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Issue 19, 2010
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Single-molecule imaging of NGF axonal transport in microfluidic devices

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Nerve growth factor (NGF) signaling begins at the nerve terminal, where it binds and activates membrane receptors and subsequently carries the cell-survival signal to the cell body through the axon. A recent study revealed that the majority of endosomes contain a single NGF molecule, which makes single-molecule imaging an essential tool for NGF studies. Despite being an increasingly popular technique, single-molecule imaging in live cells is often limited by background fluorescence. Here, we employed a microfluidic culture platform to achieve background reduction for single-molecule imaging in live neurons. Microfluidic devices guide the growth of neurons and allow separately controlled microenvironment for cell bodies or axon termini. Designs of microfluidic devices were optimized and a three-compartment device successfully achieved direct observation of axonal transport of single NGF when quantum dot labeled NGF (Qdot-NGF) was applied only to the distal-axon compartment while imaging was carried out exclusively in the cell-body compartment. Qdot-NGF was shown to move exclusively toward the cell body with a characteristic stop-and-go pattern of movements. Measurements at various temperatures show that the rate of NGF retrograde transport decreased exponentially over the range of 36–14 °C. A 10 °C decrease in temperature resulted in a threefold decrease in the rate of NGF retrograde transport. Our successful measurements of NGF transport suggest that the microfluidic device can serve as a unique platform for single-molecule imaging of molecular processes in neurons.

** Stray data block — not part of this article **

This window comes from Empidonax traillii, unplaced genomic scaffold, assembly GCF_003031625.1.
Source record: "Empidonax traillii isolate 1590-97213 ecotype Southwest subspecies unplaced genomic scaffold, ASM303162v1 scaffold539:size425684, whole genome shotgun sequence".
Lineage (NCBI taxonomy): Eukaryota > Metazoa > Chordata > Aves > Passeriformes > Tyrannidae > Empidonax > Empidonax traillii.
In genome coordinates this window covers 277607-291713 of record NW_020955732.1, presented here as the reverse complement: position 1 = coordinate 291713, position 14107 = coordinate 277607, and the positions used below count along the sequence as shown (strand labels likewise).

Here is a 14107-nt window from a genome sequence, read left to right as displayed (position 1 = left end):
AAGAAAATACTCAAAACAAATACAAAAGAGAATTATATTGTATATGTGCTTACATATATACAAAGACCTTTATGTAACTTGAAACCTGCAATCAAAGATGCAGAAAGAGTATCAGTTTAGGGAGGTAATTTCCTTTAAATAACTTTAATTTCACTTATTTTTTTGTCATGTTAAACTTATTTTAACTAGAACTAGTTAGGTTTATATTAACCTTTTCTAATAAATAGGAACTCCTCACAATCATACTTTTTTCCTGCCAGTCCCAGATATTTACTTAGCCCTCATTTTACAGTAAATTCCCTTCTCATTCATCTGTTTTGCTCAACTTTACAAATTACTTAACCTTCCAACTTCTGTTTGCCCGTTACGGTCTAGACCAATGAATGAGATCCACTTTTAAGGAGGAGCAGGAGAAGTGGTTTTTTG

Graphical abstract: Single-molecule imaging of NGF axonal transport in microfluidic devices

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Publication details

The article was received on 18 Feb 2010, accepted on 25 May 2010 and first published on 09 Jul 2010

Article type: Paper
DOI: 10.1039/C003385E
Citation: Lab Chip, 2010,10, 2566-2573
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    Single-molecule imaging of NGF axonal transport in microfluidic devices

    K. Zhang, Y. Osakada, M. Vrljic, L. Chen, H. V. Mudrakola and B. Cui, Lab Chip, 2010, 10, 2566
    DOI: 10.1039/C003385E

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